Lanny Little’s 1975 painting of a Studebaker Speedster at the Forest Grove Concours was bought by the State of Oregon and hangs in the Capitol building in Salem.
By Paul Duchene
Over the past four decades, thousands of pictures of polished chrome and glimmering steel have captured during the annual Concours d’ Elegance in Forest Grove, first on film and, more commonly in recent years, in digital formats.
The images of the classic cars can be found in scrapbooks, on posters and several websites.
But one of the most evocative pictures of the Forest Grove Concours d’Elegance is displayed in a building better known for horse-trading than car collecting. On the second floor of the Oregon State Capitol in Salem, next to offices used by House members, is an oil painting of a 1955 Studebaker President Speedster, beneath the trees on the Pacific University Campus, in the most outrageous colors in which the cars were offered – lemon and lime.
The picture was painted in 1975 by then-local artist Lanny Little and is one of four or five he executed from photographs he took at the event. In his first contest, Little’s Studebaker won an award at the Artists Biennial at the Portland Art Museum and was purchased to be a part of the State Capitol art collection, as an example of “the style known as photorealism” which emerged in the late 1960s. “It was a point of pride, especially early in my career,” he said.
But the owners of the car were dismayed at the picture’s fate, said Little, who has a BFA and an MFA from the San Francisco Art Institute. “I met the owners of the Studebaker at the next concours, and introduced myself. They said that they would have purchased the painting if the State hadn’t, and were disappointed when they couldn’t buy it,” he said.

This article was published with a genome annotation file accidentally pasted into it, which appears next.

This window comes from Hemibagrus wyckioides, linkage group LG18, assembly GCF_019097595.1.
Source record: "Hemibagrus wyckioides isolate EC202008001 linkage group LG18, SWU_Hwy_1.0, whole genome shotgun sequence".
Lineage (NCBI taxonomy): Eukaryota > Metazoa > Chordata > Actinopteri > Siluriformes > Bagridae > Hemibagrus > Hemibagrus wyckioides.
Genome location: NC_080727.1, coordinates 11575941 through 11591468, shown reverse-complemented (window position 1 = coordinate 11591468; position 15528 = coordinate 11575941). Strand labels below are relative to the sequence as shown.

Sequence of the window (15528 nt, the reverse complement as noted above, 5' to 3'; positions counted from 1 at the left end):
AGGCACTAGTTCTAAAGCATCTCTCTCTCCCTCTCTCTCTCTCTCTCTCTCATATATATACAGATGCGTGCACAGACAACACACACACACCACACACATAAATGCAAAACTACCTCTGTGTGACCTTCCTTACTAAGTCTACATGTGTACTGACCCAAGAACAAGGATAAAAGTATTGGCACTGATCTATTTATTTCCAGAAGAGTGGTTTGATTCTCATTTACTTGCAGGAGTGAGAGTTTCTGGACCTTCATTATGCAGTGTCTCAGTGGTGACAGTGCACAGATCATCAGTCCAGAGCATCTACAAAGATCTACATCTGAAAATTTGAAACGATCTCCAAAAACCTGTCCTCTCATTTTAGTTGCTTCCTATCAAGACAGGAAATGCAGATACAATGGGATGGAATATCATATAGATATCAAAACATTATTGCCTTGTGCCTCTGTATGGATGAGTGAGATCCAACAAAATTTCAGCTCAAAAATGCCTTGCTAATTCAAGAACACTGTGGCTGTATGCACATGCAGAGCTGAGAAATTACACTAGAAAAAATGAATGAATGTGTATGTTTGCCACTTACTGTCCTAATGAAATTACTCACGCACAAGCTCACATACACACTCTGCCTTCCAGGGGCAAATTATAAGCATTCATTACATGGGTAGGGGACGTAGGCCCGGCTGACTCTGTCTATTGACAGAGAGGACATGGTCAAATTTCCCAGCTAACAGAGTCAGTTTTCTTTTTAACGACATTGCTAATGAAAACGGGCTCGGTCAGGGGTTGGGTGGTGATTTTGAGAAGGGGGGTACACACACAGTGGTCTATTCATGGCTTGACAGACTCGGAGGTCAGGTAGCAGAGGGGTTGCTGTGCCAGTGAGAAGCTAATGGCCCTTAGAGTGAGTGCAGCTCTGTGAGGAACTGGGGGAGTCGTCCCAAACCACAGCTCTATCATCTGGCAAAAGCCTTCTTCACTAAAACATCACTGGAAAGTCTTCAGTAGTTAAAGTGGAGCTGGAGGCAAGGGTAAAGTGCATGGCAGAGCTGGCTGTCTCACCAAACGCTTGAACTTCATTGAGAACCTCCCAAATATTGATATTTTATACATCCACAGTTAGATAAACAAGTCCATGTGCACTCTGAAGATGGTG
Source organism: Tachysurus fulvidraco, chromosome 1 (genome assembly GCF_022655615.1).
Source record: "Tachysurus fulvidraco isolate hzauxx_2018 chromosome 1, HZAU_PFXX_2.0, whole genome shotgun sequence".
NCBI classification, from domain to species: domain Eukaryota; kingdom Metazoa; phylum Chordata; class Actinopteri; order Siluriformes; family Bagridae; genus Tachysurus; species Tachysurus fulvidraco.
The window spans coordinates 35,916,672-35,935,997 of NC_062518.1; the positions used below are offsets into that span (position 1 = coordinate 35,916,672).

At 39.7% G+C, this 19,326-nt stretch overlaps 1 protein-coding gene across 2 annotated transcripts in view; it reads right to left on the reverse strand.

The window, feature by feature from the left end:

What followed was a bizarre reversal of the creative process. “They told me that they hired a photographer to take a picture of the painting while it was in the museum and they had it enlarged and put on a painterly textured surface, framed and hung it above their sofa,” Little said. “This was a case of me taking a photo of the car, making it into a painting and then they took a photo and turned it into a painting.”
Little said the only other picture he kept track of from that time is a dazzling red 1955 Mercedes-Benz 300 SL gullwing coupe, which now hangs in a bank in California. “It’s over the desk of somebody who’d lend you money to buy one,” he said.
Now semi-retired in Bellingham, Washington, the 71-year-old Little spends his time painting cityscapes and landscapes, in what is an elegant town in a dramatic natural setting. “I moved here in 1998 from Friday Harbor and started painting murals when the recession hit the fine art market badly. I used to paint seven or eight hours a day but I’m happier doing just four or five hours now, I’m just coasting.”
Little says he’s not really a car guy. “I like them as long as they’re comfy and drive nicely,” he said. “I don’t collect them.” Now working mostly in acrylics, he hasn’t painted any cars in 35 years, but he might consider painting one or two on commission. His website is www.lannylittle.com. “If somebody sends me a good photo I might try to make a nice painting,” he said.
And if you want to check out Little’s work, to see what you’d be getting, just swing by the State Capitol in Salem.
About the car
The one-year-only Studebaker President Speedster was introduced in January 1955 with every option available and about 400 pounds of garish chrome bumper. With a $3,301 price-tag, it was the most expensive Studebaker, and just 2,215 were sold. In 1956, it evolved into the handsome Golden Hawk, and sales doubled.
Paul Duchene is a 40-year automotive journalist, who has written for the Chicago Tribune, New York Times, The Oregonian and numerous magazines. He announces at the Portland and Monterey Historic races and is a judge and emcee at the Forest Grove Concours d’Elengance.